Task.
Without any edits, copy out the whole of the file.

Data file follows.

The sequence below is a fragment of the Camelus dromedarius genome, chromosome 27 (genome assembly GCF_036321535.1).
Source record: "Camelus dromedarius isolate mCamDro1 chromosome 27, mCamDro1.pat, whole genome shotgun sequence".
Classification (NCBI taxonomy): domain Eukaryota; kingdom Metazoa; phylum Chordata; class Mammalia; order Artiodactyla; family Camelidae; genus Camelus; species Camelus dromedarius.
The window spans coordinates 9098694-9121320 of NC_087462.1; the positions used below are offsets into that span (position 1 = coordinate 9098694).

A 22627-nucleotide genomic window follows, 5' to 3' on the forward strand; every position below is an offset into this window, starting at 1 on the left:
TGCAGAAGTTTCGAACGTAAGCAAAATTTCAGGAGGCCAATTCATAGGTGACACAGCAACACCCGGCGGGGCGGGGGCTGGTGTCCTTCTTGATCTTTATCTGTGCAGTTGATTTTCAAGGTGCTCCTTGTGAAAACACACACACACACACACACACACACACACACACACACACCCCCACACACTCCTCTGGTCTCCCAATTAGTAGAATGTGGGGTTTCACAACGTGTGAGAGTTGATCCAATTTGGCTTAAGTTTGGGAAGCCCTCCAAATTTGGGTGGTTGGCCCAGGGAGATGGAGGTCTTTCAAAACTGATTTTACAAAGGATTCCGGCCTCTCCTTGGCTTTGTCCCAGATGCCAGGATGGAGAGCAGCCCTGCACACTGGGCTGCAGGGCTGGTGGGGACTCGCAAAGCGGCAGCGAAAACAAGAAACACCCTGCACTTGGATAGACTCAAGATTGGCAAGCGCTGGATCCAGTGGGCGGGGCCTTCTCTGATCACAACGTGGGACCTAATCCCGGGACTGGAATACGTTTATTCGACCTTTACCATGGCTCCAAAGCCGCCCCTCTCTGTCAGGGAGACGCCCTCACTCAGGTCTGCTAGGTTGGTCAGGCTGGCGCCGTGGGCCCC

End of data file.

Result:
The sequence below is a fragment of the Camelus dromedarius genome, chromosome 27 (genome assembly GCF_036321535.1).
Source record: "Camelus dromedarius isolate mCamDro1 chromosome 27, mCamDro1.pat, whole genome shotgun sequence".
Classification (NCBI taxonomy): domain Eukaryota; kingdom Metazoa; phylum Chordata; class Mammalia; order Artiodactyla; family Camelidae; genus Camelus; species Camelus dromedarius.
The window spans coordinates 9098694-9121320 of NC_087462.1; the positions used below are offsets into that span (position 1 = coordinate 9098694).

A 22627-nucleotide genomic window follows, 5' to 3' on the forward strand; every position below is an offset into this window, starting at 1 on the left:
TGCAGAAGTTTCGAACGTAAGCAAAATTTCAGGAGGCCAATTCATAGGTGACACAGCAACACCCGGCGGGGCGGGGGCTGGTGTCCTTCTTGATCTTTATCTGTGCAGTTGATTTTCAAGGTGCTCCTTGTGAAAACACACACACACACACACACACACACACACACACACACACCCCCACACACTCCTCTGGTCTCCCAATTAGTAGAATGTGGGGTTTCACAACGTGTGAGAGTTGATCCAATTTGGCTTAAGTTTGGGAAGCCCTCCAAATTTGGGTGGTTGGCCCAGGGAGATGGAGGTCTTTCAAAACTGATTTTACAAAGGATTCCGGCCTCTCCTTGGCTTTGTCCCAGATGCCAGGATGGAGAGCAGCCCTGCACACTGGGCTGCAGGGCTGGTGGGGACTCGCAAAGCGGCAGCGAAAACAAGAAACACCCTGCACTTGGATAGACTCAAGATTGGCAAGCGCTGGATCCAGTGGGCGGGGCCTTCTCTGATCACAACGTGGGACCTAATCCCGGGACTGGAATACGTTTATTCGACCTTTACCATGGCTCCAAAGCCGCCCCTCTCTGTCAGGGAGACGCCCTCACTCAGGTCTGCTAGGTTGGTCAGGCTGGCGCCGTGGGCCCC